12 November 2005 | Chip_douglas
More difficult to get into than 'Merlina'
This series was the follow up to Merlina, with only Pol Ricour as Pol Tack and (to a lesser extend) supporting character Police Chief Stapel returning. Pol Ricour is like the Belgian Tony Danza: he goes by his own name and plays basically the same character in each subsequent series. This time around he gets a job as a reporter for the local newspaper in the fictional town of Ravensburg (where Merlina also took place). He soon finds out that some of his co-workers are secret good-doers working under the name Postbus X, like modern day Zorro's. Newspaper owner Jonathan Hiks is the brains, but after his mysterious disappearance early in the series his daughter Ilse takes over. Pol and female photographer Jessi do all the hard work (Jessi being another version of the An character from Merlina) and instead of an old inventor, they have a burly Bartender called Waldo (replacing his brother Bobo) as the muscles from Ravenburg. Anyone seeking the help of Postbus X need only leave a message in their special postbox (explaining the title).
At the newspaper there were three other characters who remained unaware of the secret organization under their noses: Chief Editor Juffrouw Pluym, irritating comic relief Felix Haantes and old pro Willem de Prachter. The last one rarely got to do any more than just sit there pretending to be busy, but Felix Haantjes had a subplot devoted to him in nearly every episode. Not least of these were his ongoing infatuation with the rather frigid Miss Pluym. If you did not know better you might think the series was all about him. Haantjes took Pol's place as the biggest moron in town, meaning Pol hardly ever got to use his stupid catchphrase "Akerdjie" anymore. Instead he started wearing really awful looking sweaters.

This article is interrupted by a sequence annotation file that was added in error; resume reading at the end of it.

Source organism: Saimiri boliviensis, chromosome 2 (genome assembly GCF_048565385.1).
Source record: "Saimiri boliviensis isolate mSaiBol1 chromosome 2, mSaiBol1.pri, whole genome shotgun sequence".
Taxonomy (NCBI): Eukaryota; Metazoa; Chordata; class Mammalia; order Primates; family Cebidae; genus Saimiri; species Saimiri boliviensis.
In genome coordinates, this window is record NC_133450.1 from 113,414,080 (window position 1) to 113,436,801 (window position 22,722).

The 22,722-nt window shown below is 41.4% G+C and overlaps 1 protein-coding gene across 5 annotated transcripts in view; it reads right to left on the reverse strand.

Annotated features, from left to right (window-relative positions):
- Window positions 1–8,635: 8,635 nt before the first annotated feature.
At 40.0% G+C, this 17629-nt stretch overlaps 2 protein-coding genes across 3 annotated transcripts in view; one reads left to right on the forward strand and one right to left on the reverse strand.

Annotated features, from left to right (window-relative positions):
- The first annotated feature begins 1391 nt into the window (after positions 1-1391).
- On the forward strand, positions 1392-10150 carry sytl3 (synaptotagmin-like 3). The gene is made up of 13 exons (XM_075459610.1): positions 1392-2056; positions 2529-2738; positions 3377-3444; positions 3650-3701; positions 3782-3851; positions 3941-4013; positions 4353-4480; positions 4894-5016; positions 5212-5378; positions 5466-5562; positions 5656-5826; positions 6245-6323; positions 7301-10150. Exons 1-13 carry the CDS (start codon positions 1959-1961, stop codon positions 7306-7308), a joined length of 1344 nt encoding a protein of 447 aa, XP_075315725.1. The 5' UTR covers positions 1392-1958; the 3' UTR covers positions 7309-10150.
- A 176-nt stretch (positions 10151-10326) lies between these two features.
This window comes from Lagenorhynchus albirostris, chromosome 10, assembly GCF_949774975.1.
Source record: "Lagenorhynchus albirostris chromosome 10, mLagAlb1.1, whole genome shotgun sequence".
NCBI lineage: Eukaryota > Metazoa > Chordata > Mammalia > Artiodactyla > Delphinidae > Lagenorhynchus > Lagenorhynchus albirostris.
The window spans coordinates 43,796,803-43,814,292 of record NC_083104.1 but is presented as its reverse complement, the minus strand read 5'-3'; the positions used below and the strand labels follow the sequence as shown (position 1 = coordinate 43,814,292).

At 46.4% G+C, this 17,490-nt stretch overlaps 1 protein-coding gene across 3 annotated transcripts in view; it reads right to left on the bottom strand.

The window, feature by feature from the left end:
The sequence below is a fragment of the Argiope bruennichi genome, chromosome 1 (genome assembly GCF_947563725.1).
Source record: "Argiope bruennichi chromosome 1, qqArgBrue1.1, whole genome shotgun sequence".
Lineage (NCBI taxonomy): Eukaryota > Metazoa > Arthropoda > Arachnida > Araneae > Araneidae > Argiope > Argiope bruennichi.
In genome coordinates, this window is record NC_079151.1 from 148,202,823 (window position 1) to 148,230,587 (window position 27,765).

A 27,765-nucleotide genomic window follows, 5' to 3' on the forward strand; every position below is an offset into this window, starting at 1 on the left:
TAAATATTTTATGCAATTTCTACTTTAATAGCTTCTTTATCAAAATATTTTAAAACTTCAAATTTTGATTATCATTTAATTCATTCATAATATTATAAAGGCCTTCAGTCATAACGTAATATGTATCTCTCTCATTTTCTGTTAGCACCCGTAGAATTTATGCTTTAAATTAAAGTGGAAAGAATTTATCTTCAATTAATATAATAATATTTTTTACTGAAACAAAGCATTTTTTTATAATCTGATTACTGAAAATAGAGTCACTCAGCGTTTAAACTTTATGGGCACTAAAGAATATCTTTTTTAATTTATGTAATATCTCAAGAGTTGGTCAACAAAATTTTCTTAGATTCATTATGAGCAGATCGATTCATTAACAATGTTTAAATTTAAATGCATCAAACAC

With most episodes revolving around Pol and Jessi trying to solve a mystery and Felix getting in their way or having his own trouble with Pluym, there was little time left for the other two members of Postbus X (see paragraph 1). Yet is was they who were prominently featured in the opening credits, not the minor comedic characters. And since, unlike Merlina, there was no narration explaining everyone's place in the grand scheme of things, it could be quite a while for a casual viewer to figure out how and why everybody was relating to each other. The series was still a big hit with the generation of children who had been too young to follow Merlina and eventually led into yet another spin off starring Pol and (gasp) Felix.
6 out of 10